Of course, the best moments are when your character does something they arn't supposed to do. I saved the party's twinked out wild magic user once when he was disabled by an arcane backlash, by stepping in the way of a charging orc and drawing my scimitar. Which I was non-proficient with, and hadn't even used in the campaign yet, except once as a crowbar. I rolled really lucky and beheaded the orc though, which was pretty sweet.

ravenkith
2007-03-22, 12:52 PM
Spell storing'll work, because of a ruling from wotc that eldritch blast works in all respects like a 1st level spell or some such.....

:D

EvilDave
2007-03-22, 01:10 PM
Largely because I figured the rest of the party was balanced enough to handle the encounters, I played a rather unoptimized build...

Rogue/Sorcerer with ranks in Perform(Zither) who called himself a Bard (and took appropriate Sorcerer spells) whose combat focus was in feinting. In our first encounter I lost the element of surprise 3 times.

If only that campaign had lasted longer....

Another character (Sorcerer/Fighter going for spellsword, rather psychotic and infatuated with eloctrocuting things, though friendly other than that) turned out to be incredibly powerful, even though I hadn't actually intended him to on account of some odd house rulings.

Hzurr
2007-03-22, 01:49 PM
I don't know if it's underpowered or not, but I've always wanted to make a Geometer. Destroying my foes with the power of math traps is simply too good to pass up.

NPC: "How did you ever kill such a horrible beast?"
PC: "Math."


...that's awesome.

kamikasei
2007-03-22, 01:54 PM
I don't know if it's underpowered or not, but I've always wanted to make a Geometer. Destroying my foes with the power of math traps is simply too good to pass up.

"Lisa, I can't believe it. You've actually found a practical use for geometry."

- Bart (http://www.snpp.com/episodes/7F08.html)

marjan
2007-03-22, 04:40 PM
Why isn't anyone mentioning commoners?

jjpickar
2007-03-22, 04:45 PM
Actually I did in the first post but this topic is about classes that the players are supposed to use. But if anyone has used an npc class and has a good story I'm sure that they will receive a hearty welcome.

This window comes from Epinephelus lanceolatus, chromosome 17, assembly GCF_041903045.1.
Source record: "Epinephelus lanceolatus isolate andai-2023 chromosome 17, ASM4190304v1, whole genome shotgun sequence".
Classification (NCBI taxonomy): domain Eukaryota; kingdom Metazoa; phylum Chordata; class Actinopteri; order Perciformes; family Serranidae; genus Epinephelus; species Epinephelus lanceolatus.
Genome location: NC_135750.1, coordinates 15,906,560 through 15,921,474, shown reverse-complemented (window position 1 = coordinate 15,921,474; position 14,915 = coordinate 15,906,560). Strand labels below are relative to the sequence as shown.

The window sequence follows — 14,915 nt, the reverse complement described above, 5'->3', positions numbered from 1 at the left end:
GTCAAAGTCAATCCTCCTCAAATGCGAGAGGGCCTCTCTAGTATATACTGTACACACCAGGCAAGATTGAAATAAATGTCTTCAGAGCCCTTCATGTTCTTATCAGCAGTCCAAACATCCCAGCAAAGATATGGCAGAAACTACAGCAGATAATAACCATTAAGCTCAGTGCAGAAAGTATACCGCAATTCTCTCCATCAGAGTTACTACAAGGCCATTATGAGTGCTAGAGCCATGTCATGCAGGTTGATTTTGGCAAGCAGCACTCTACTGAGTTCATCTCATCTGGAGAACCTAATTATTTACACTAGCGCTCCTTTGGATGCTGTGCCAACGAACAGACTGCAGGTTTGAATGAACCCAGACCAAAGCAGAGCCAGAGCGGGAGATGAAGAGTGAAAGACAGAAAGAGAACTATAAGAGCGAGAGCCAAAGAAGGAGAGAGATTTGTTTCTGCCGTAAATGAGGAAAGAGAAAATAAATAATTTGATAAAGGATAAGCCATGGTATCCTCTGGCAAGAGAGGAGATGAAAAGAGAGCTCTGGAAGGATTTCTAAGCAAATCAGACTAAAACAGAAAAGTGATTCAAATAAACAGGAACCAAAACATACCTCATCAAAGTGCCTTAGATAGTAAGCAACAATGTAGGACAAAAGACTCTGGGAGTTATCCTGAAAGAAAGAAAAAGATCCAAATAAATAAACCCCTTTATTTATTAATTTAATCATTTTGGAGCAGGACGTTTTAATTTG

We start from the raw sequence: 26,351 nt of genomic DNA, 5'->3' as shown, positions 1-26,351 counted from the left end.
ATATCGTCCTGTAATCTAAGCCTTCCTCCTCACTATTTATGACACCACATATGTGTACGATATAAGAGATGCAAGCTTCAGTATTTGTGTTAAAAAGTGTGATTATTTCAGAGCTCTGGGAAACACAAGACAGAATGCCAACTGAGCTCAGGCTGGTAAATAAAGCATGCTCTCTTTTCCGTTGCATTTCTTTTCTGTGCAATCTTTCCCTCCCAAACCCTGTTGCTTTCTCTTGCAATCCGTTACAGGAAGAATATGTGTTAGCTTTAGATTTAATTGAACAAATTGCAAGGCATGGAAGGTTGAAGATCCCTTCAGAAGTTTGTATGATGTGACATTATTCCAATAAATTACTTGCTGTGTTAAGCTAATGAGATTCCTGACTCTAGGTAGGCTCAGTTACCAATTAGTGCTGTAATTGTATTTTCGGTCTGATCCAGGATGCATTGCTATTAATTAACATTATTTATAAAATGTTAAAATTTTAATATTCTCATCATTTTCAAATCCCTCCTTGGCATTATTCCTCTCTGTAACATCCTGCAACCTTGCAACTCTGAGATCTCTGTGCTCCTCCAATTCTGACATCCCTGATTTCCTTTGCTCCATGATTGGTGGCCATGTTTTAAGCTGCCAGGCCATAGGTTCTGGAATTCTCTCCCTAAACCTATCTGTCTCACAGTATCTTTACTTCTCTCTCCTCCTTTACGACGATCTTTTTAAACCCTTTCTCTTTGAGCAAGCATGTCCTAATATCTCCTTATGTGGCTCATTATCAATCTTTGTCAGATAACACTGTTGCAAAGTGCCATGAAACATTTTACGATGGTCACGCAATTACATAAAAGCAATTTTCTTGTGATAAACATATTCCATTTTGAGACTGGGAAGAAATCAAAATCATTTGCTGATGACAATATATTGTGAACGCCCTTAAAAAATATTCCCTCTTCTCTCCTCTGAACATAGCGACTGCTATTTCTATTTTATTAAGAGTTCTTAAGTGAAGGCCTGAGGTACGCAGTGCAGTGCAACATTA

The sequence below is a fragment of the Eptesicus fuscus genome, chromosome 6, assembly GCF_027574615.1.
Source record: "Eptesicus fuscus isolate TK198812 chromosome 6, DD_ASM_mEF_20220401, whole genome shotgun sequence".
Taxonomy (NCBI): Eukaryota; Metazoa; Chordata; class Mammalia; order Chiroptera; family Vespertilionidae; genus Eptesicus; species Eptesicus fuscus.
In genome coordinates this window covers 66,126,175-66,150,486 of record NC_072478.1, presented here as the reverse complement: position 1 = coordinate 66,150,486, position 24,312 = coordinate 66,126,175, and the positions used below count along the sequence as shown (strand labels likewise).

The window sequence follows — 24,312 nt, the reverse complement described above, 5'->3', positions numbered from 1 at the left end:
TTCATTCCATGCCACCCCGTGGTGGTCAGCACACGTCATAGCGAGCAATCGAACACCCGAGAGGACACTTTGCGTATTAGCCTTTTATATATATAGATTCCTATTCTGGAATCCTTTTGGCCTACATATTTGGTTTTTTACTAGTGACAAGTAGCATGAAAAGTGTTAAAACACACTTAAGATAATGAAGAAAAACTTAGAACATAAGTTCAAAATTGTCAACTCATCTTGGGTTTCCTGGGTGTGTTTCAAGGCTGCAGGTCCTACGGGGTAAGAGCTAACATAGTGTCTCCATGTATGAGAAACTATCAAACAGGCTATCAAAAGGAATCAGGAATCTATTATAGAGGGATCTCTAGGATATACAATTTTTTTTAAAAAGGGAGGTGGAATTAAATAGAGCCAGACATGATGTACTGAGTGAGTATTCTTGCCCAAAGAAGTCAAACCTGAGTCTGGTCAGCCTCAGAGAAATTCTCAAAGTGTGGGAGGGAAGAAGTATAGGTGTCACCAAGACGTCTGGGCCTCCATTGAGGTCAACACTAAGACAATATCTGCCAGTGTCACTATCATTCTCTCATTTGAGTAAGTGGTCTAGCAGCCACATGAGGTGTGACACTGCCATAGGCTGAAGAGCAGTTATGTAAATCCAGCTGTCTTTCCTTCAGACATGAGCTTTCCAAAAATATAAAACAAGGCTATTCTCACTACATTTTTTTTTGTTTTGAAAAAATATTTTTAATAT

Zincorium
2007-03-22, 04:51 PM
Dont let the Naysayers stop you


Definitely, critical thinking will do it just as well, and you'll be proud you figured it out yourself rather than listen to others. Hint: compare it to the fighter.



Anyway, im a big fan of many of the so called underpowered classes, in my eyes they are not underpowered as such more the fact that the others are frequantly overpowered thus overshadowing the others

Rangers, i cant get enough of them - its taken great strength not to play another one in the upcoming Dark Sun campagin that im in

Warlocks, the only thing that i dont like about them has nothing to do with the class and all to do with what WotC wrote - about the source of thier power

Monks - Monks and Psionic abilites = OMG UBer Monk, normal monks are bad enough, but mix in Psioincs....


What are you comparing this to? Psychic warriors are a decent class, one I like playing, and monks are fine but they are an appropriate class to the thread. They just don't mix well.



Final point - Roleplay is what you make of it, be it high fantasy or gritty realism. the Characters that you play are the tools that you use to make this happen wether they are good or bad.

Yes, and everyone who hasn't grasped this until now should see a definite improvement in the fun they have in the game afterwards. Considering it's one of the main points in playing the game, and D&D just isn't the same without that understanding.

In any case, there are legitimate and non-legitimate reasons for playing a character that's considered to be underpowered. Legitimate include the other players having a lower level of experience or optimization ability and you evening out your character with theirs, a voluntarily on everyone's parts low-power campaign, and one where verbal interaction gets all the screen time (in which case using D&D almost hurts rather than helps). Those all become more fun with a low powered character.